Rethinking the standards of leadership

Rethinking the standards of leadership

In recognition of International Women’s Day on March 8, and this year’s theme, #BeBoldForChange, we are featuring stories from our leaders and employees throughout the month of March, describing their own bold moments in relation to workplace equality and honoring diversity and inclusion.

My parents raised me to be whoever I wanted to be, with no limits. And when I decided to pursue a degree in engineering, it wasn’t an unusual choice. Only when I started my professional career did I realize women are still in the minority in the construction industry, especially in leadership roles, and there is work to be done to change the status quo. I see the gender imbalance in the industry as a challenge, and as an opportunity.

My 2017 #BeBoldForChange pledge is to rethink the standards of leadership. Men have thus far dictated those standards, but what if we create new standards that reflect women’s strengths and a variety of management styles?

What motivates me to #BeBoldforChange is the thought that my actions can inspire others, just as others’ actions inspire me. Every time I raise my voice to share my opinion in an important meeting, other women may be motivated to do the same. Studies¹ have shown that even in school, women find it more difficult to raise their hands and speak up. My hope is that my example will encourage more women to contribute to the conversation. We should not wait to be invited to the club or rely on quotas; we must be bold enough to propose ourselves as leaders.

For example, when I heard that the New York Building Congress was going to launch a Young Professionals Committee this spring, I immediately asked to join, and as a result, I was nominated co-chair of the committee, which will be a big responsibility. A common theme of my professional experience has always been to say yes to challenges and to new opportunities, and also to create my own opportunities.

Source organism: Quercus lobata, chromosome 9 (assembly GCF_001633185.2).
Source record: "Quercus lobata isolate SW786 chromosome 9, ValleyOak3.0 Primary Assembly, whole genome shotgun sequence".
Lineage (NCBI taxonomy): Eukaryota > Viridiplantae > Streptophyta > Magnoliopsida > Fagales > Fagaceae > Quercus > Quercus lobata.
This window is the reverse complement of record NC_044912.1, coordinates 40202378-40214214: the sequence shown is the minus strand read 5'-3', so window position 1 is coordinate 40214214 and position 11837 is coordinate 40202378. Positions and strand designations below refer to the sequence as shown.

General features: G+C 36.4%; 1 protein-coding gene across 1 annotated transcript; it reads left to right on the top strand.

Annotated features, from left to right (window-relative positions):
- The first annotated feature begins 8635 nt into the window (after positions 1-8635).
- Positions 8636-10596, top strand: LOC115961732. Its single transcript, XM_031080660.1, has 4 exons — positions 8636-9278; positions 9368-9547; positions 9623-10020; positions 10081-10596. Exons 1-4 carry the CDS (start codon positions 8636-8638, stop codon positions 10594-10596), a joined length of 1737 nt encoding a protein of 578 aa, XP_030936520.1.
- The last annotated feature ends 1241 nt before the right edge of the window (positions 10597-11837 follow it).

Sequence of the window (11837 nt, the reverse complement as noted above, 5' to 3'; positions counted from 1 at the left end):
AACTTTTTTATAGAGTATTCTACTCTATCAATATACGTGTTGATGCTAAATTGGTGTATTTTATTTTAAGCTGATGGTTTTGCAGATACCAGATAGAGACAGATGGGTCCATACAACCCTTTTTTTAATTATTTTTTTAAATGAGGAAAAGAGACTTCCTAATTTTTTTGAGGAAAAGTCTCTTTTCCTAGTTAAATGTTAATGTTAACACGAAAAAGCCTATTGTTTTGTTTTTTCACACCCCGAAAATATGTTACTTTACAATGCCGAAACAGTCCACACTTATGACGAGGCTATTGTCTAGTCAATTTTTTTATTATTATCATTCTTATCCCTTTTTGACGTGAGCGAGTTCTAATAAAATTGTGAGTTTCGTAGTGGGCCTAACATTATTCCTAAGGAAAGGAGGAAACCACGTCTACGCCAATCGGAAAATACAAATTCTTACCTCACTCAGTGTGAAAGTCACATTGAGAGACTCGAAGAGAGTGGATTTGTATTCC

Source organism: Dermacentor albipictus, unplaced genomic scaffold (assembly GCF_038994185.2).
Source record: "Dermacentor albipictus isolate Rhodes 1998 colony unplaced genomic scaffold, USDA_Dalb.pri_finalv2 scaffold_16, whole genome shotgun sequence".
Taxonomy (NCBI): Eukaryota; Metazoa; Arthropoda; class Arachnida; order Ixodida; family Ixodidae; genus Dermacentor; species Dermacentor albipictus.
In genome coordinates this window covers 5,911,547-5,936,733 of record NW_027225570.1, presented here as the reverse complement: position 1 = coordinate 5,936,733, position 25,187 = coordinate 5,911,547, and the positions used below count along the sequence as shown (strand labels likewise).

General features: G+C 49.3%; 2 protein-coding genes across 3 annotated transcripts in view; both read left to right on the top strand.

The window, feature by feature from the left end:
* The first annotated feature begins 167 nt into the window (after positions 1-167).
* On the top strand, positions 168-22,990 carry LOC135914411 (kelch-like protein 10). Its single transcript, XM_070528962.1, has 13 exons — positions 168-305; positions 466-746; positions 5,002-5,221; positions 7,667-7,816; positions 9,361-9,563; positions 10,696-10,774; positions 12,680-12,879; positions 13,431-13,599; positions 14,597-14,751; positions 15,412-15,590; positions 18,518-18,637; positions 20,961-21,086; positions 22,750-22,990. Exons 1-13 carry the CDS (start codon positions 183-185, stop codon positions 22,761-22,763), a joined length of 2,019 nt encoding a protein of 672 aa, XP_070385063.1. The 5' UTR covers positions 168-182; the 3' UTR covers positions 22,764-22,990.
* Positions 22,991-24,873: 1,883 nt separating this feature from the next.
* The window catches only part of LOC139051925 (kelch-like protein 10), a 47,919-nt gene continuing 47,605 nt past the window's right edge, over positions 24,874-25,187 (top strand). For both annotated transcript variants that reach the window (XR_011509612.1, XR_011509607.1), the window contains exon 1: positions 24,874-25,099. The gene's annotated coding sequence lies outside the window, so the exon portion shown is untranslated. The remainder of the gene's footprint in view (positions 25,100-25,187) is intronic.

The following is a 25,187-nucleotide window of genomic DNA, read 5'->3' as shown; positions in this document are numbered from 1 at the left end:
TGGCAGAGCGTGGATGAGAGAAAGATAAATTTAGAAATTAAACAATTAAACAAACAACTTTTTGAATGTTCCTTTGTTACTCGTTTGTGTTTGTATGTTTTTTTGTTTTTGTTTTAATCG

I worked on two major projects where I created my own role by determining what the projects and the company needed at that particular time. And I advise my deputy project managers to do the same, to go beyond their current roles and explore everything that interests them.

Diversity in the workplace is very important to me. To deliver mega-projects, AECOM needs teams with the most diverse backgrounds, competencies and experiences; people who are trained to combine their skills to deliver solutions that otherwise would not be possible. I learned this lesson from my manager, Dan Sawh. So, when he asked me to co-lead a team of deputy project managers, I knew the core values I wanted to pass on.

Today, our team is a great example of a dynamic and diverse workplace; currently, we have 20 people from seven different countries, multiple fields of work (including engineering, planning and finance), and many levels of experience. Each person on the team brings skills that are a consequence of a unique life journey and benefit everyone else, and I am proud to co-lead them and continue our adventure of delivering a better world.

Source:

1) http://www.columbia.edu/cu/tat/pdfs/gender.pdf

Marilisa_Stigliano_AECOM_89x100Marilisa Stigliano is a project controls manager in New York Metro region. She joined AECOM as a risk analyst three years ago, after earning a master’s degree in structural engineering and construction management. The American Society of Civil Engineers recently named Marilisa as one of the 2017 New Faces of Civil Engineering, and she will serve as co-chair of the New York Building Congress Young Committee.

 

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